The Brains of WPF

In yesterday’s demo, I gave instructions to add references to WindowsBase, PresentationCore, and PresentationFoundation. Today I thought we’d take a few minutes to talk about what these are and what they do.

Together these three DLLs make up the heart of Windows Presentation Foundation. WindowsBase defines most of the base types needed by WPF, and should always be included. PresentationCore builds on WindowsBase by providing the base types for most of the GUI components you’ll use. PresentationFoundation is the big animal on the block, he holds all of the WPF controls.

Now that you know the DLLs, let’s talk briefly about the namespaces you’ll encounter. System.Windows contains two core types, Application and Window. These are the two you’ll use as a platform to build your user interfaces on, and you’ll see them often.

The other one you saw yesterday was System.Windows.Controls. In here are all of the standard controls you might expect: button, label, textbox, checkbox, etc. Yesterday when you saw the XAML <Label> block, WPF renders that from the System.Windows.Controls namespace. By the way, you need to note that XAML, like C#, is case sensitive. So <Label> will work, but <label> and <LABEL> will not.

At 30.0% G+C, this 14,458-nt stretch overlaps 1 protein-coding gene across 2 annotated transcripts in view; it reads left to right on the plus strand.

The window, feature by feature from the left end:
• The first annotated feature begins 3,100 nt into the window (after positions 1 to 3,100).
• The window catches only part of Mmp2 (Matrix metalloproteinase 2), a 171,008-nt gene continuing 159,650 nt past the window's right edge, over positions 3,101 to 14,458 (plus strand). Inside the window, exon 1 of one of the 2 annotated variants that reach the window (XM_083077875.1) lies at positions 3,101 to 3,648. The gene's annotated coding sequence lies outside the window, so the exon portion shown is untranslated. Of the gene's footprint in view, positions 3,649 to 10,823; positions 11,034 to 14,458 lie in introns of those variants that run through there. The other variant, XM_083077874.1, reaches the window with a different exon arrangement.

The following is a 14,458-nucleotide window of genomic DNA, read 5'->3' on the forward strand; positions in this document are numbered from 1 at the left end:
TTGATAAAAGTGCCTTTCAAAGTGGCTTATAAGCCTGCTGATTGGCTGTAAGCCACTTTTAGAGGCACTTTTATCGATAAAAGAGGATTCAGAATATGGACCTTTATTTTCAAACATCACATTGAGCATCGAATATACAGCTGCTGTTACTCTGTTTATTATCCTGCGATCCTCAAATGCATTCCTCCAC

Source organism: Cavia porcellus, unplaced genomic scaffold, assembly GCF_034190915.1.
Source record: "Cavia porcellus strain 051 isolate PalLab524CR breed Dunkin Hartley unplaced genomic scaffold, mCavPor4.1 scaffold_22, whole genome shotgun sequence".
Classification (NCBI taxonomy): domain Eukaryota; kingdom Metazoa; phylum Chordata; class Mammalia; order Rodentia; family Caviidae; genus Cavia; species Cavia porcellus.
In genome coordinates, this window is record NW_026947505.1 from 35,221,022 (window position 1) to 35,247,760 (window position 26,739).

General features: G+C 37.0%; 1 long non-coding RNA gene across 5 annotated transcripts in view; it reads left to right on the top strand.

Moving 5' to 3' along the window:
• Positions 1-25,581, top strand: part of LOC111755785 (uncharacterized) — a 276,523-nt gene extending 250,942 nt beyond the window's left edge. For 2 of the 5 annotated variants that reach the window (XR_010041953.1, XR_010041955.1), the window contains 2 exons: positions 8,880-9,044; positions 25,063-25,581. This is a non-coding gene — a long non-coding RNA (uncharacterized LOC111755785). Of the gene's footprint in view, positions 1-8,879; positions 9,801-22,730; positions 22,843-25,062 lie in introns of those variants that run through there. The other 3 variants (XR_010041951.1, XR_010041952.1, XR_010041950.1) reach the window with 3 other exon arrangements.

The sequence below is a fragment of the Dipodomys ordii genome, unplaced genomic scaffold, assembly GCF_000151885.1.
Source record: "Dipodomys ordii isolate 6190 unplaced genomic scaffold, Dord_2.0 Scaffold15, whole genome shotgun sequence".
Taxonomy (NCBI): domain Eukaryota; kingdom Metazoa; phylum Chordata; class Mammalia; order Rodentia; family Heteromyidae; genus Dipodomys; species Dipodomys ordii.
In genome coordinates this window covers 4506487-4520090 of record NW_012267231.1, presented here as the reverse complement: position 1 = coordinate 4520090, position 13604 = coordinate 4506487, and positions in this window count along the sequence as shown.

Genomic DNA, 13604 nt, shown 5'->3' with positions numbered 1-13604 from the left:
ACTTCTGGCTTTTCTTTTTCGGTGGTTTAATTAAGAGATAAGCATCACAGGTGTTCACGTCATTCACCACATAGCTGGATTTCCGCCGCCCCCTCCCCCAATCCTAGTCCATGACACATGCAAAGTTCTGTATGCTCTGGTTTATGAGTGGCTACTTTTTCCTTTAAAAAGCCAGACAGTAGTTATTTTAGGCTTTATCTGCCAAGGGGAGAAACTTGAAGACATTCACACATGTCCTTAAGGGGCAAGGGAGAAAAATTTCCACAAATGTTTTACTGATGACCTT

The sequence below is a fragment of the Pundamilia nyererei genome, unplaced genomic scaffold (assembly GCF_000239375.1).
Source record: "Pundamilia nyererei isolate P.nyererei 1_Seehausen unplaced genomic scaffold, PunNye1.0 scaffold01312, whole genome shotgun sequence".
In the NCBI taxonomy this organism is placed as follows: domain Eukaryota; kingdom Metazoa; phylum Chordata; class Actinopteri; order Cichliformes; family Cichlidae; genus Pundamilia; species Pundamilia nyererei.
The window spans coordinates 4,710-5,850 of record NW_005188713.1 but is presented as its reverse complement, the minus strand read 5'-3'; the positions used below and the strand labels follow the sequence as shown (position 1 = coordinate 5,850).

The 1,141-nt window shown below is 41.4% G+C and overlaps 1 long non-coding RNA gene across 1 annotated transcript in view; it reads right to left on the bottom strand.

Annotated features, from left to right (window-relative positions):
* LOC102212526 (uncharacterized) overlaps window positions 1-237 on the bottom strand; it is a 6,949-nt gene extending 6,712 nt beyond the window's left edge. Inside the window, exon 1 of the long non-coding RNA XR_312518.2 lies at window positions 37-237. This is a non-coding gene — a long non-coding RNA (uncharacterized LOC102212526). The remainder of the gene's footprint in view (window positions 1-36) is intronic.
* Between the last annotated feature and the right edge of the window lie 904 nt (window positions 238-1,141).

Over time there are some other children of System.Windows we’ll be seeing, such as Shapes (which, as you might guess holds standard shapes like rectangles and circles), Media (used for 3D and more), Document (for creating XPS files), and Markup which can be used to parse XAML.

We’ll dive deeper into all of these as time goes by, but I wanted to give you a brief introduction so you’d understand what bits belonged where in the WPF world, and why you need to include those references and using/import statements in your code.

Update to "Taking the WPF Plunge"

Just a quick note, I made two updates to Monday’s post on Taking the WPF Plunge (, one clarified a point and the second added one more download item you may want. If you’ve already read it, please go take a quick look at the updates.



XAML is the definition language most often used to define a WPF based user interface. Using XAML you can define sleek, modern and highly functional applications.

Most people talk about XAML and WPF interchangeably, but I feel I need to kick off our discussion with an important concept:


XAML and WPF are, in fact two separate things even if they are closely linked. XAML is a definition language, similar to HTML. Well, more like HTML, WINForms and XML collided together in a Mythbusters type of explosion, and XAML is the result.

XAML requires a framework to execute. Often that framework is WPF, but it’s not necessarily so. Internet Explorer can interpet and display a XAML page, as can tools like XamlPad. Take this simple example:

<Page xmlns=”; xmlns:sys=”clr-namespace:System;assembly=mscorlib” xmlns:x=”; >
<Label>Welcome to ArcaneCode!</Label>

Here you can see XamlPad displays the label in the upper part of the window:


No WPF, no compilation, no other magic, just the XAML Parser at work. You could save the code snippet above, and open it in Internet Explorer if you so wished.